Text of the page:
Friday 28th Oct 2016 - Logistics Manager

Professional Development: Mick Jackson

Veterans of this column will be well aware that your correspondent is prone to lament the public image of the logistics profession. Part of the cause of this is the “big smelly trucks in front of me in the traffic queue” syndrome and it is partly because we are an unseen and unappreciated business function that only gets noticed when it fails.
However, another contributor to the demise is the confusion over what logistics is, what it covers and therefore what potential it offers as a career. Here we often don’t help ourselves very much, hence debates about where logistics starts and stops, where supply chain management starts and stops (let alone demand chains, value chains and value nets). And what about procurement – is it in or out of any of the previous definitions?
As a Sector Skills Council our raison d’etre has always been to identify and articulate the skills development demands of employers within the logistics sector. Making the skills system aware of these precise demands should allow the supply chain for training and development to become more demand-driven and less supply-led.
That’s the theory and I think we can claim some success in the way we are changing the shape and the content of vocational qualifications, making them more obviously responsive to demand through tailoring to meet requirements specific to individual supply chains and sub-sectors.
This really brings us right up against the definitions issue. In the preparation of our 2010-2013 Business Plan, we have consulted widely across what is a very diverse sector, during the last couple of months of 2009. I’d like to offer my thanks now to those who took the time to respond to the consultation because it is only through hearing from real people running real operations that we can focus our efforts effectively.
This is the third year we have carried out this detailed consultation to ensure that we continue to head in the right direction. Once again, employers across the sector are demanding qualifications and programmes that are more relevant and focused to their corporate and individual needs; information, assistance and intelligence on what is needed and how it can be achieved and demand delivery of training that is of higher quality and crucially, consistent around the UK to match the geographic spread of their operations.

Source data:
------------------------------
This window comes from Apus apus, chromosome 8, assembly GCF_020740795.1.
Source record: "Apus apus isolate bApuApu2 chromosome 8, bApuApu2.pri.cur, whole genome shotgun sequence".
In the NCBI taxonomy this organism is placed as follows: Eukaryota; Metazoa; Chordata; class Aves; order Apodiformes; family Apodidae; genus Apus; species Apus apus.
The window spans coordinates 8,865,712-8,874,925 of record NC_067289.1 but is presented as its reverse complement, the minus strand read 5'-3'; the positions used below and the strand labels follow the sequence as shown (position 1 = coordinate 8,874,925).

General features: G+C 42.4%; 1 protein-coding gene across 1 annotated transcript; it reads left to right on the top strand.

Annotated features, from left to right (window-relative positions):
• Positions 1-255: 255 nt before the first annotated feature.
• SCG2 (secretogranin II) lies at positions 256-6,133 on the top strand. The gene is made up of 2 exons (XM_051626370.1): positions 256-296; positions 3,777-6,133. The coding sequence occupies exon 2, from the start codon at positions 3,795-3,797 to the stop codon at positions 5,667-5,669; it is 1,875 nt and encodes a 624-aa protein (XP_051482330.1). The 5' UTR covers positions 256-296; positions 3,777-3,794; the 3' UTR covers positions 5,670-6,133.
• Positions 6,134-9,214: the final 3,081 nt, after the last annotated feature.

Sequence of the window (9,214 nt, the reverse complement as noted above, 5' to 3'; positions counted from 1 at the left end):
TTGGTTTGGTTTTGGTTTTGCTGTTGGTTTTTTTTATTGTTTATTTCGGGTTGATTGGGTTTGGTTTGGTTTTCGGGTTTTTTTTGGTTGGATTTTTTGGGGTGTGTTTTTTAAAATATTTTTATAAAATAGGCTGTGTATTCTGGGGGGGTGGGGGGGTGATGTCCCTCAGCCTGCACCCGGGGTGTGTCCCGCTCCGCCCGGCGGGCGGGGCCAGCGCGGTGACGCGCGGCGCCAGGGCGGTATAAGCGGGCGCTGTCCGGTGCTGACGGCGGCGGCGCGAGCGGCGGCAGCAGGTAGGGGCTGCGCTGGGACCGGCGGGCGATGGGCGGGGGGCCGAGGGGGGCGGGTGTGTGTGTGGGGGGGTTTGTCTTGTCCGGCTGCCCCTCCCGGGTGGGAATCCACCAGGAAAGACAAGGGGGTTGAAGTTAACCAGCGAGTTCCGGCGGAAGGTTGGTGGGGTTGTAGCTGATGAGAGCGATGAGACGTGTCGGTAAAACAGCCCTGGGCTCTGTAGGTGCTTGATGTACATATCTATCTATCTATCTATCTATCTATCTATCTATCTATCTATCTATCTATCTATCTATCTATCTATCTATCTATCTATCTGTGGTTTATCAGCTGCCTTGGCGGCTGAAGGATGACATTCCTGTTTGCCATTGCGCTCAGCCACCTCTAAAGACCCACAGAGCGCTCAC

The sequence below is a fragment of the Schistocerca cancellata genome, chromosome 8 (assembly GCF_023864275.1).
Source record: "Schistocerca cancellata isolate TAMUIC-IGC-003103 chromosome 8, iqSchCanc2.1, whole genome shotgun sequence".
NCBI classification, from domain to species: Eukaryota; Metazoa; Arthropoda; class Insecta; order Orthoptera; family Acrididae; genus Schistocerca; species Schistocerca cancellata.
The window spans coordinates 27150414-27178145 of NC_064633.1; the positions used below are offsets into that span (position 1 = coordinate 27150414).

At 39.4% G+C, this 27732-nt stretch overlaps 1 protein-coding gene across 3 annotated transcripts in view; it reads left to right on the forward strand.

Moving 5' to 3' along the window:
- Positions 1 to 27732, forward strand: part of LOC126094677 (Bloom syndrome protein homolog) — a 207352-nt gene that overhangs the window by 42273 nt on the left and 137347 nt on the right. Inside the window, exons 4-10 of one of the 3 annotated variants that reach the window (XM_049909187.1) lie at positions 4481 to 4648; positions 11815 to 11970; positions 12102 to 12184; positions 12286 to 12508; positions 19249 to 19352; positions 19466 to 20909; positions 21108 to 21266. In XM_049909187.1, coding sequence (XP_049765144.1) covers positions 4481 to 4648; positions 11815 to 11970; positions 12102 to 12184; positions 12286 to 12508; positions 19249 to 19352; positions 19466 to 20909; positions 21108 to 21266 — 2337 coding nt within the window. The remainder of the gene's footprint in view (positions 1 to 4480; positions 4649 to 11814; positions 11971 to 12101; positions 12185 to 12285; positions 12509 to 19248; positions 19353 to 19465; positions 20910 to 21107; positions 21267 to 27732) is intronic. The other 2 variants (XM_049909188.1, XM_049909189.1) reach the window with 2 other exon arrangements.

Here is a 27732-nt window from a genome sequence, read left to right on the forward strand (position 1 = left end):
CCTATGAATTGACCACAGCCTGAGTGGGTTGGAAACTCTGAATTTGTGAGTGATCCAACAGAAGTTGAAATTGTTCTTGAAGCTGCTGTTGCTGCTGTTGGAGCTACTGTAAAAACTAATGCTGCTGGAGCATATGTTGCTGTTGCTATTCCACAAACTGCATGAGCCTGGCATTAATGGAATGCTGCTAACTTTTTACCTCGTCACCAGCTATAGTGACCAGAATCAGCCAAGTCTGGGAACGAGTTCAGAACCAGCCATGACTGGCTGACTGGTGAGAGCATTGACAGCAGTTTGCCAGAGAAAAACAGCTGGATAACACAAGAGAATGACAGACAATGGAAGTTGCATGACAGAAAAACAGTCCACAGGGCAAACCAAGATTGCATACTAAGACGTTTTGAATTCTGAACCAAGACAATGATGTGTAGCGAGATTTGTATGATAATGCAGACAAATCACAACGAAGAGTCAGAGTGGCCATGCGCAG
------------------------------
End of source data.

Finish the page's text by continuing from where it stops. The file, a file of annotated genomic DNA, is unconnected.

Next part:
We have been following this strategy for some years now and have concentrated much effort into remedial work on the infrastructure of training delivery to address the consistency issue and on the qualifications infrastructure to deliver relevance.
We’re using these infrastructure improvements to deliver relevant qualifications by working with employers and their trade bodies to produce qualifications and programmes closely tailored to the needs of office removals, news and magazine distribution and steel handling to name but a few.
The time is right to push on and produce more tailored offerings for important sub-sectors of the logistics industry but of course, this is where we come up against the definitions issue in a very real way.
As you may know, we principally divide the sector up in terms of skills areas: LGV driving, van driving, warehousing, removals, wholesaling, sea, air and rail terminals, 3PLs, mail services and waterways. We also take a supply chain view across 12 main supply chains where some or all of the skills areas are brought into play.
Having established the infrastructure to allow us to offer and deliver tailored solutions, we cannot now fall foul of “definitionitis” so the Skills for Logistics Board has decided to establish a UK-wide National Advisory Council of key employers that will provide SfL with top quality advice and guidance as to how and where we should direct our efforts at both the strategic and tactical levels.
We are keen for this National Council to represent all parts of the sector and crucially to represent every part of the UK, each of the four nations and each of the key regions within those nations.
Supplementing the current very effective network of employer forums around the UK which currently has around 500 members, the National Council will meet twice per year and provide a very clear and regular steer on how to best deploy what will be a limited resource for the sector.
We expect the first meeting of the Council to be in the spring. If you would like details of the new National Council or of the employer forums, please email me at